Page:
Is quantum computing an enabler for the decarbonization of aviation?

April 26, 2024
Aircraft design and operations could benefit from quantum’s accelerating development, Airbus says.

TOULOUSE, France - It is still early days for quantum computing. Yet experts agree it is poised to play a key role in sectors ranging from secure communications to banking and aerospace. Quantum’s appeal lies in its ability to overcome computational bottlenecks, Airbus says. Continue reading original article.

The Military & Aerospace Electronics take:

26 April 2024 -Airbus says it is exploring quantum computing technology to optimize trajectory in real-time with data from weather and area air traffic restrictions, cargo loading, fuel cell simulation, and fluid dynamics.

Regarding fuel cell research, Airbus says that it plans to start ground and flight testing this fuel cell engine architecture onboard its ZEROe demonstrator aircraft towards the middle of the decade. The A380 MSN1 flight test aircraft for new hydrogen technologies is currently being modified to carry liquid hydrogen tanks and their associated distribution systems.

"Fuel cells are a potential solution to help us achieve our zero-emission ambition and we are focused on developing and testing this technology to understand if it is feasible and viable for a 2035 entry-into-service of a zero-emission aircraft," said Glenn Llewellyn, VP Zero-Emission Aircraft, Airbus. "At scale, and if the technology targets were achieved, fuel cell engines may be able to power a one hundred passenger aircraft with a range of approximately 1,000 nautical miles. By continuing to invest in this technology we are giving ourselves additional options that will inform our decisions on the architecture of our future ZEROe aircraft, the development of which we intend to launch in the 2027-2028 timeframe."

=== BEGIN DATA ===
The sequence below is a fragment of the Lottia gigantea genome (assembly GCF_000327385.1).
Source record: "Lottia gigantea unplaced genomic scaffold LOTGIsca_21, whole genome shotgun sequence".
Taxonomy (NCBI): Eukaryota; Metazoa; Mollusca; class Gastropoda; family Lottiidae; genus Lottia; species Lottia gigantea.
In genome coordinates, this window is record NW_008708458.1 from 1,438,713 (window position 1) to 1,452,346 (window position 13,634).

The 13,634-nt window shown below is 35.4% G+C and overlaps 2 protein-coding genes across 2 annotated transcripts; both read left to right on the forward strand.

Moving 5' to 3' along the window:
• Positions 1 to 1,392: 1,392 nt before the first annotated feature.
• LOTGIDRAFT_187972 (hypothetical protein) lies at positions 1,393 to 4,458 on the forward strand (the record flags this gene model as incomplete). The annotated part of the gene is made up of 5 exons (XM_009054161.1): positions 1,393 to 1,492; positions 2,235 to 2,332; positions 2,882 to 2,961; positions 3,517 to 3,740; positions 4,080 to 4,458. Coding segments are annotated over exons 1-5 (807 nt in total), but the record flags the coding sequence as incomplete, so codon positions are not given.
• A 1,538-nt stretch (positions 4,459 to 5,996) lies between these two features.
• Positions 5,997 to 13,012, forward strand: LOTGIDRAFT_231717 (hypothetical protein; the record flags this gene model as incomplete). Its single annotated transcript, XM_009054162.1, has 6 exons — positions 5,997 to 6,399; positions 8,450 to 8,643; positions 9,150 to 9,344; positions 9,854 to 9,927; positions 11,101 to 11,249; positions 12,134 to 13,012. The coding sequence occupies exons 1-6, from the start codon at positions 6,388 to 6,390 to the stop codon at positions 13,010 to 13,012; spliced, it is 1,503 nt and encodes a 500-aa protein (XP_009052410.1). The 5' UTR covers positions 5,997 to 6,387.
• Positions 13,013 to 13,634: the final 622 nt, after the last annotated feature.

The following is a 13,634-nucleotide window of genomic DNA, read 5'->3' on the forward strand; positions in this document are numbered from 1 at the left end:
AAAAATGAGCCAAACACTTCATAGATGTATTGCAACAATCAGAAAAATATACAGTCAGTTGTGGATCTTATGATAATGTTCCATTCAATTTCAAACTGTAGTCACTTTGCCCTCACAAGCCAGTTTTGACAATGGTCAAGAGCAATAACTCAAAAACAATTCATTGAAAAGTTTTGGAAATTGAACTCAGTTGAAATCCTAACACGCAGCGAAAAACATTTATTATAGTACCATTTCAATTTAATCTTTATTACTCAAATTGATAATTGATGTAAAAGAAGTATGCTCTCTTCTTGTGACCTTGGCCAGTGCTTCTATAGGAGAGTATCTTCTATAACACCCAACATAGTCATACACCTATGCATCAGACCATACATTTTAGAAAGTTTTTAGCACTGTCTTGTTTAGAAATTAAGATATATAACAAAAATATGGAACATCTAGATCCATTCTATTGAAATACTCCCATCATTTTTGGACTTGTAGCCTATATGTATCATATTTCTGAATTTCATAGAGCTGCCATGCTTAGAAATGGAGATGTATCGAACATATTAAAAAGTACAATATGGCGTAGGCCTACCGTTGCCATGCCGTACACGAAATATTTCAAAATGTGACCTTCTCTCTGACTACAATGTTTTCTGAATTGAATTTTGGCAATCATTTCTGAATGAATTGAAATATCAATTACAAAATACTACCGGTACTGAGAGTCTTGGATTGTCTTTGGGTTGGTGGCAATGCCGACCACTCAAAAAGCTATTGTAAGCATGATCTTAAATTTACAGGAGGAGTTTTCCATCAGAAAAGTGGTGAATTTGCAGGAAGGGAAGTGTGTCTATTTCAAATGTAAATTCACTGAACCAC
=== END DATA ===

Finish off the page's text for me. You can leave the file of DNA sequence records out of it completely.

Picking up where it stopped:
Related: Military researchers ask industry for new ways of controlling quantum materials for computing and sensors

Related: Japan pours billions of yen into plan to build the world’s largest hydrogen fuel cell for aviation

Related: Airbus, Quantinuum, and BMW collaborate on fuel cell research with quantum computers

Jamie Whitney, Senior Editor
Military + Aerospace Electronics

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